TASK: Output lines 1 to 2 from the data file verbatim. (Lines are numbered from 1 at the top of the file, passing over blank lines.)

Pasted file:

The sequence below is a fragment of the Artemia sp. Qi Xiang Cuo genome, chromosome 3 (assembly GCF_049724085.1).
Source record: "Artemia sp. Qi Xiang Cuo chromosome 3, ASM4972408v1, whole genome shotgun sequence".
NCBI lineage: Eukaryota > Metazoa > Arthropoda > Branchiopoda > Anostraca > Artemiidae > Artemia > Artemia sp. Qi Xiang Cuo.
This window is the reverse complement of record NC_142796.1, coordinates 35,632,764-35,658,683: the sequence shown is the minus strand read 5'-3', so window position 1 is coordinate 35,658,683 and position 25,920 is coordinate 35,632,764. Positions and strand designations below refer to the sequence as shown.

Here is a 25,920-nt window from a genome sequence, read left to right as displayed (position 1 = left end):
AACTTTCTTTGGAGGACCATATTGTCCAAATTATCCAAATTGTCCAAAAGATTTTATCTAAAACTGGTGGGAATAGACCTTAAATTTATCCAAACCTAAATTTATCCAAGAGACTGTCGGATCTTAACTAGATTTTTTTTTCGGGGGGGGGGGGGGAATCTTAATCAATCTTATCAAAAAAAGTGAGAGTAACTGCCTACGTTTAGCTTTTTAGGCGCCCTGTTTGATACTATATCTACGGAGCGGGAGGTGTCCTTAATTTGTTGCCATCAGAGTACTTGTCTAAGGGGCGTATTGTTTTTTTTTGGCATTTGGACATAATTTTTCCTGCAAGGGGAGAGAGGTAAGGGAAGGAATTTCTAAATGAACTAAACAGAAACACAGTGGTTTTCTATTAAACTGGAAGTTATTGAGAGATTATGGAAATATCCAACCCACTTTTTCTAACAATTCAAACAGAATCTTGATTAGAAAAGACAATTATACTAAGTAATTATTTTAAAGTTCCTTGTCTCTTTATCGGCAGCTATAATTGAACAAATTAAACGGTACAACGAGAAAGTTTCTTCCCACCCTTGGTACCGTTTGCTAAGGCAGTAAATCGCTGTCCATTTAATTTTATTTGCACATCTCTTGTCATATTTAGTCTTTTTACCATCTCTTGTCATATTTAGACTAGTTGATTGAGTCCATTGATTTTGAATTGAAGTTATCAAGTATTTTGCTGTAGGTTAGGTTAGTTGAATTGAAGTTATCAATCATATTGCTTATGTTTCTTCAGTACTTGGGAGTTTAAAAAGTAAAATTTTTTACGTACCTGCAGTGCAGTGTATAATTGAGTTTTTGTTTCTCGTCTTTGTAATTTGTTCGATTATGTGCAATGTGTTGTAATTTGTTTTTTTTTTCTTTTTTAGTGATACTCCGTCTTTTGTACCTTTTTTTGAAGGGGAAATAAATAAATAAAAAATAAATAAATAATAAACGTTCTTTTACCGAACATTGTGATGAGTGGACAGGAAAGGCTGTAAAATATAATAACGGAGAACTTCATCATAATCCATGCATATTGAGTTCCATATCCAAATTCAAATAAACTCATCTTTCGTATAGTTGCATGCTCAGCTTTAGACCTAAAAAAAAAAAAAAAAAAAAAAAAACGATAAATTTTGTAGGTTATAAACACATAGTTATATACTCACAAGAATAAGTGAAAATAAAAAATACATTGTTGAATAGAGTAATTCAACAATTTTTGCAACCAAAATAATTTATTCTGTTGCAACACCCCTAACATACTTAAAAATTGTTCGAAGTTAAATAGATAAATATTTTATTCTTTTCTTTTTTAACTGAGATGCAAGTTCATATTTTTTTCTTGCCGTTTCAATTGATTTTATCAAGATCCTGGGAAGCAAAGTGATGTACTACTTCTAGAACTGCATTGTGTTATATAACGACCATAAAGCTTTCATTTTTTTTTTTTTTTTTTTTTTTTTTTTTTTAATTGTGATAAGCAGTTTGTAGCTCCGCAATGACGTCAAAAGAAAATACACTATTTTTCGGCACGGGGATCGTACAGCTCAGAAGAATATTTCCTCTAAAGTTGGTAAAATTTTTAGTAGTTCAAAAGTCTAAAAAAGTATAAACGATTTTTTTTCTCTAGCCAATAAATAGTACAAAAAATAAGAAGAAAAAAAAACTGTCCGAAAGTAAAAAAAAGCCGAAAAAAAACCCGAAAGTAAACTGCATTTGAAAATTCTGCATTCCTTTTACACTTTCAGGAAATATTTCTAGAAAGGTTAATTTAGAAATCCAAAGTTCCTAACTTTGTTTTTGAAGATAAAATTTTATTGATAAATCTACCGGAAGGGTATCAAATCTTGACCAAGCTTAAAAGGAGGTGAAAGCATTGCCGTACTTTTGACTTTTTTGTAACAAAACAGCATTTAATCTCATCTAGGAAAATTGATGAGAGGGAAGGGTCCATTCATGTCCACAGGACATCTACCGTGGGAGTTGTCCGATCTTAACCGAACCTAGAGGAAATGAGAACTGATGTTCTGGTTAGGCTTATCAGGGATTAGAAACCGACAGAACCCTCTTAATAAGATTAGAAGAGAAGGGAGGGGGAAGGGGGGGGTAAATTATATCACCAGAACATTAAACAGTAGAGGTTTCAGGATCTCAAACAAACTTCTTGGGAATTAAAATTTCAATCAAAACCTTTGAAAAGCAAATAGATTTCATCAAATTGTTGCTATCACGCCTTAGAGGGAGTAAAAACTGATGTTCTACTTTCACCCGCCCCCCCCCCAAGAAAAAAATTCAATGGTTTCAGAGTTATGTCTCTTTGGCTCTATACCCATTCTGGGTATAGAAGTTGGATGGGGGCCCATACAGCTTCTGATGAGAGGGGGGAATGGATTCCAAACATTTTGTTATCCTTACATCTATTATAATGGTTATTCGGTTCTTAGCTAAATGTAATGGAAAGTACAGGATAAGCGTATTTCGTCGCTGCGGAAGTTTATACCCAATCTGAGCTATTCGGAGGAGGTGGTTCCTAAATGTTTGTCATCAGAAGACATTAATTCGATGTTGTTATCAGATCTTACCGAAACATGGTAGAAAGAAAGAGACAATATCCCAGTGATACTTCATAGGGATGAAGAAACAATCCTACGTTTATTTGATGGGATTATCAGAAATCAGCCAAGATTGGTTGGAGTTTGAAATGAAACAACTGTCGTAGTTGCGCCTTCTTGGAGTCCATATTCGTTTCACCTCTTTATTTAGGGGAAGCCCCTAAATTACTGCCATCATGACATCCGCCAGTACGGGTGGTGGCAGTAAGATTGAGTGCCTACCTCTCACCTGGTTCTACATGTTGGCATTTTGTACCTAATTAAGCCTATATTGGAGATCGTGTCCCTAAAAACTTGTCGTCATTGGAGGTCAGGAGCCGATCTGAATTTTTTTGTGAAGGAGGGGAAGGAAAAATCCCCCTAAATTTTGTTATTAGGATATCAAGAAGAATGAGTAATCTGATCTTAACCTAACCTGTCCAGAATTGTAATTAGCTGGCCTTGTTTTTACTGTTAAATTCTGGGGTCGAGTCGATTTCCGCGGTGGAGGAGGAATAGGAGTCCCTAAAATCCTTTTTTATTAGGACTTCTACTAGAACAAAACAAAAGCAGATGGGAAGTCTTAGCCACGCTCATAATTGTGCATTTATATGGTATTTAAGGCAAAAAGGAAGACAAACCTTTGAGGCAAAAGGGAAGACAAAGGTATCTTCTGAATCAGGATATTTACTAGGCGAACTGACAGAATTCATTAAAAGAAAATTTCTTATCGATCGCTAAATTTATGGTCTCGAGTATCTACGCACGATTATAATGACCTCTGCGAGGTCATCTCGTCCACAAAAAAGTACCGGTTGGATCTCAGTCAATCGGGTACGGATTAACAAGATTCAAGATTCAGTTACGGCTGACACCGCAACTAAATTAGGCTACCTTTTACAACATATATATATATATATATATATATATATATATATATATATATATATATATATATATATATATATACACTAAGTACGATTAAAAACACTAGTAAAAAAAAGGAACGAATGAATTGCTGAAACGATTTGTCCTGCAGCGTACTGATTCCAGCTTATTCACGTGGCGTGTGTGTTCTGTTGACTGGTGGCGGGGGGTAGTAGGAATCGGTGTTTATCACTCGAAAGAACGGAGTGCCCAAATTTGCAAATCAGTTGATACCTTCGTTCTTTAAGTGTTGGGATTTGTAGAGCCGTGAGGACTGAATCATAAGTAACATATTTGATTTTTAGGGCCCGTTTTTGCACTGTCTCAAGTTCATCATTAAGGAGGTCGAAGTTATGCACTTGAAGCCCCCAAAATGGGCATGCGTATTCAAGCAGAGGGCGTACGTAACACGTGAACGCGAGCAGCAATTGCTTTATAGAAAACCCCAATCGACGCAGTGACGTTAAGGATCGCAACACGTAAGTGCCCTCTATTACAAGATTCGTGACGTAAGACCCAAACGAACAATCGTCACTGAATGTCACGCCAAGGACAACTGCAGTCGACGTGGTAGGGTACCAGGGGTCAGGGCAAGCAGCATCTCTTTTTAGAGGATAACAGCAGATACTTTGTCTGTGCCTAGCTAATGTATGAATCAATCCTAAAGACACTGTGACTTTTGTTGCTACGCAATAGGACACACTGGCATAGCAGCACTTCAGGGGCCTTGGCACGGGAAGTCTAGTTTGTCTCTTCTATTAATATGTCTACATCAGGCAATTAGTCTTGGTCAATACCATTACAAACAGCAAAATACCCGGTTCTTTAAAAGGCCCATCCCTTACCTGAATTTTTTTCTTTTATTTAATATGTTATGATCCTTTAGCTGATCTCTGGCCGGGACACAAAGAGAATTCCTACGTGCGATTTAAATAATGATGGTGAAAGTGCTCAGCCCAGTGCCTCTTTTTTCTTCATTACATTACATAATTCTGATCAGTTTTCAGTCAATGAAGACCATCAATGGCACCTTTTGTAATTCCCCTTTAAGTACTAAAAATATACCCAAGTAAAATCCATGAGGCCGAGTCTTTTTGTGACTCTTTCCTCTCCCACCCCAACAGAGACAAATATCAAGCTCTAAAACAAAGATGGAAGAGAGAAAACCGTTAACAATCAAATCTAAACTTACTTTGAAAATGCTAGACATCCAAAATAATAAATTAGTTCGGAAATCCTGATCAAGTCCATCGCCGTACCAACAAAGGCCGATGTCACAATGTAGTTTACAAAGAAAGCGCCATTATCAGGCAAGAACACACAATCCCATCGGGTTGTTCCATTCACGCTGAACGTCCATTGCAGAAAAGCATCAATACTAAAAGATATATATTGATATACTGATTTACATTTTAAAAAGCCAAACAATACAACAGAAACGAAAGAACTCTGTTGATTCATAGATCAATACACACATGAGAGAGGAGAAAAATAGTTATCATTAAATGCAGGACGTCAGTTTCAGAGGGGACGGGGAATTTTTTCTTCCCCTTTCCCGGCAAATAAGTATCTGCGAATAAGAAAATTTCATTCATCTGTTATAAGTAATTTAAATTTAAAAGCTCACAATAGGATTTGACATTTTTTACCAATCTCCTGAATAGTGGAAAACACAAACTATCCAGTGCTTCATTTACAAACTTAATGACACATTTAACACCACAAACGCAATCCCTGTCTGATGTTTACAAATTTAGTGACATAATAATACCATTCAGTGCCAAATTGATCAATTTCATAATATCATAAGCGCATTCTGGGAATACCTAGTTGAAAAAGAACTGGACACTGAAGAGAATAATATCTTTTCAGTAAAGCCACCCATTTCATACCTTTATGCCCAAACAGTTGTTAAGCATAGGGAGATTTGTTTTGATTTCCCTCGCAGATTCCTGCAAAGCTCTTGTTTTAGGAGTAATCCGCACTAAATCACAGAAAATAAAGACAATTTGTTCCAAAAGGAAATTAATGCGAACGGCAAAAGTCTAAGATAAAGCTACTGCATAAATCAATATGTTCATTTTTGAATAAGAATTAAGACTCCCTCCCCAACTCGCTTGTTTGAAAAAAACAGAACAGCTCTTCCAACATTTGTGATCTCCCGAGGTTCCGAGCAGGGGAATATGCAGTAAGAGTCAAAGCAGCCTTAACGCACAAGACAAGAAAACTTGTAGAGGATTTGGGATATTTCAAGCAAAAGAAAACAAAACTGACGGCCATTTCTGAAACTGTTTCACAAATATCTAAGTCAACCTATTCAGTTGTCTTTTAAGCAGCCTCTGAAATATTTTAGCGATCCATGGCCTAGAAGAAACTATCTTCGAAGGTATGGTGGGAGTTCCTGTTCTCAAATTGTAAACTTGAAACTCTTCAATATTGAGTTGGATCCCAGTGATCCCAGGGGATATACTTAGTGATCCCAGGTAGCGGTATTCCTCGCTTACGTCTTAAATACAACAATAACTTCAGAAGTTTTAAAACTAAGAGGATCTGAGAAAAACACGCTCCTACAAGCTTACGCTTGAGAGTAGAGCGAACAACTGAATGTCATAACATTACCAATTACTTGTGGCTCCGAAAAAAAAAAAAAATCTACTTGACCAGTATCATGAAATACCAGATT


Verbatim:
The sequence below is a fragment of the Artemia sp. Qi Xiang Cuo genome, chromosome 3 (assembly GCF_049724085.1).
Source record: "Artemia sp. Qi Xiang Cuo chromosome 3, ASM4972408v1, whole genome shotgun sequence".